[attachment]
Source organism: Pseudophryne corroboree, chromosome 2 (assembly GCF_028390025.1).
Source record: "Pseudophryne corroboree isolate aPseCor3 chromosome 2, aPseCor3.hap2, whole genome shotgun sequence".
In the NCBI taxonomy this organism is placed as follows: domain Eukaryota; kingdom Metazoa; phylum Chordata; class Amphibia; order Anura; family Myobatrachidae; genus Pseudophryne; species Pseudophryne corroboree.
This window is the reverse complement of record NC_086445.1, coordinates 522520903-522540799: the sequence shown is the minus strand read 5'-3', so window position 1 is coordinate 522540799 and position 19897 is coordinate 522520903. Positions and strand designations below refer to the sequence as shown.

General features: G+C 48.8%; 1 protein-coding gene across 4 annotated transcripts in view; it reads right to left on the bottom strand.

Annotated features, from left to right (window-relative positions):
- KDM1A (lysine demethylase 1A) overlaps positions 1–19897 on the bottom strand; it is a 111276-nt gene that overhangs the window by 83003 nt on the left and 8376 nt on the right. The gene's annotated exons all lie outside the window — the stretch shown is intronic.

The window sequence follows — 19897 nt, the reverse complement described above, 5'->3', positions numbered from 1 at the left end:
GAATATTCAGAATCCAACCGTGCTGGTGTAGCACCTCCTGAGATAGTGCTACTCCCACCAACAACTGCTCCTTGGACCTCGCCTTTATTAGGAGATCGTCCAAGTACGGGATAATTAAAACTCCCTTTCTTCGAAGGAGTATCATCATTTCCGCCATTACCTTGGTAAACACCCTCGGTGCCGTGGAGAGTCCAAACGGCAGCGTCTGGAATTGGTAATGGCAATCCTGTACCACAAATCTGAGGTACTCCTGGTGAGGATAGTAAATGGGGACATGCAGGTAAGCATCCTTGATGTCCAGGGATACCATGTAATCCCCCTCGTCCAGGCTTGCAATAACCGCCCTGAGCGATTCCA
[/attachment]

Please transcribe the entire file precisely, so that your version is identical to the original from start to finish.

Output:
Source organism: Pseudophryne corroboree, chromosome 2 (assembly GCF_028390025.1).
Source record: "Pseudophryne corroboree isolate aPseCor3 chromosome 2, aPseCor3.hap2, whole genome shotgun sequence".
In the NCBI taxonomy this organism is placed as follows: domain Eukaryota; kingdom Metazoa; phylum Chordata; class Amphibia; order Anura; family Myobatrachidae; genus Pseudophryne; species Pseudophryne corroboree.
This window is the reverse complement of record NC_086445.1, coordinates 522520903-522540799: the sequence shown is the minus strand read 5'-3', so window position 1 is coordinate 522540799 and position 19897 is coordinate 522520903. Positions and strand designations below refer to the sequence as shown.

General features: G+C 48.8%; 1 protein-coding gene across 4 annotated transcripts in view; it reads right to left on the bottom strand.

Annotated features, from left to right (window-relative positions):
- KDM1A (lysine demethylase 1A) overlaps positions 1–19897 on the bottom strand; it is a 111276-nt gene that overhangs the window by 83003 nt on the left and 8376 nt on the right. The gene's annotated exons all lie outside the window — the stretch shown is intronic.

The window sequence follows — 19897 nt, the reverse complement described above, 5'->3', positions numbered from 1 at the left end:
GAATATTCAGAATCCAACCGTGCTGGTGTAGCACCTCCTGAGATAGTGCTACTCCCACCAACAACTGCTCCTTGGACCTCGCCTTTATTAGGAGATCGTCCAAGTACGGGATAATTAAAACTCCCTTTCTTCGAAGGAGTATCATCATTTCCGCCATTACCTTGGTAAACACCCTCGGTGCCGTGGAGAGTCCAAACGGCAGCGTCTGGAATTGGTAATGGCAATCCTGTACCACAAATCTGAGGTACTCCTGGTGAGGATAGTAAATGGGGACATGCAGGTAAGCATCCTTGATGTCCAGGGATACCATGTAATCCCCCTCGTCCAGGCTTGCAATAACCGCCCTGAGCGATTCCA